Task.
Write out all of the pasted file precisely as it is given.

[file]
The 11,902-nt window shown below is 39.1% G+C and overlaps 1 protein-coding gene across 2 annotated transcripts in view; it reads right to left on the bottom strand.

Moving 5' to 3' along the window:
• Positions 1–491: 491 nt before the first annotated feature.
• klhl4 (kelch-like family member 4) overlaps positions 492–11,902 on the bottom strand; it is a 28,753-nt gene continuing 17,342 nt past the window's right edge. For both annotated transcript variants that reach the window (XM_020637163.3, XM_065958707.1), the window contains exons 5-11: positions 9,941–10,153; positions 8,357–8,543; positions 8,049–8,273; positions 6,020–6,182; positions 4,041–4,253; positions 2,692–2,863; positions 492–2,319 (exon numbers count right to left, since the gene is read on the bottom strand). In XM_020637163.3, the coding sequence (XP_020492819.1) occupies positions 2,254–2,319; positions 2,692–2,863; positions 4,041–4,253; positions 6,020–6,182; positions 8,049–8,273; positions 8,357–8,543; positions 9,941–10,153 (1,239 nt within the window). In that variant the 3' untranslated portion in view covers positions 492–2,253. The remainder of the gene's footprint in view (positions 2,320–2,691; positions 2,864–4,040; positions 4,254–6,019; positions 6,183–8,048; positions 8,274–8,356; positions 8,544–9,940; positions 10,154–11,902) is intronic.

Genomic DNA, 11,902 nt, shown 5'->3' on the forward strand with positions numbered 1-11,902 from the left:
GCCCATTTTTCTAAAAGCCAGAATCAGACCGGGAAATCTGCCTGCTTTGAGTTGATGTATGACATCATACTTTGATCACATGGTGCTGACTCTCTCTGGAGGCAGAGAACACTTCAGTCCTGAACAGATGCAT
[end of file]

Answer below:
The 11,902-nt window shown below is 39.1% G+C and overlaps 1 protein-coding gene across 2 annotated transcripts in view; it reads right to left on the bottom strand.

Moving 5' to 3' along the window:
• Positions 1–491: 491 nt before the first annotated feature.
• klhl4 (kelch-like family member 4) overlaps positions 492–11,902 on the bottom strand; it is a 28,753-nt gene continuing 17,342 nt past the window's right edge. For both annotated transcript variants that reach the window (XM_020637163.3, XM_065958707.1), the window contains exons 5-11: positions 9,941–10,153; positions 8,357–8,543; positions 8,049–8,273; positions 6,020–6,182; positions 4,041–4,253; positions 2,692–2,863; positions 492–2,319 (exon numbers count right to left, since the gene is read on the bottom strand). In XM_020637163.3, the coding sequence (XP_020492819.1) occupies positions 2,254–2,319; positions 2,692–2,863; positions 4,041–4,253; positions 6,020–6,182; positions 8,049–8,273; positions 8,357–8,543; positions 9,941–10,153 (1,239 nt within the window). In that variant the 3' untranslated portion in view covers positions 492–2,253. The remainder of the gene's footprint in view (positions 2,320–2,691; positions 2,864–4,040; positions 4,254–6,019; positions 6,183–8,048; positions 8,274–8,356; positions 8,544–9,940; positions 10,154–11,902) is intronic.

Genomic DNA, 11,902 nt, shown 5'->3' on the forward strand with positions numbered 1-11,902 from the left:
GCCCATTTTTCTAAAAGCCAGAATCAGACCGGGAAATCTGCCTGCTTTGAGTTGATGTATGACATCATACTTTGATCACATGGTGCTGACTCTCTCTGGAGGCAGAGAACACTTCAGTCCTGAACAGATGCAT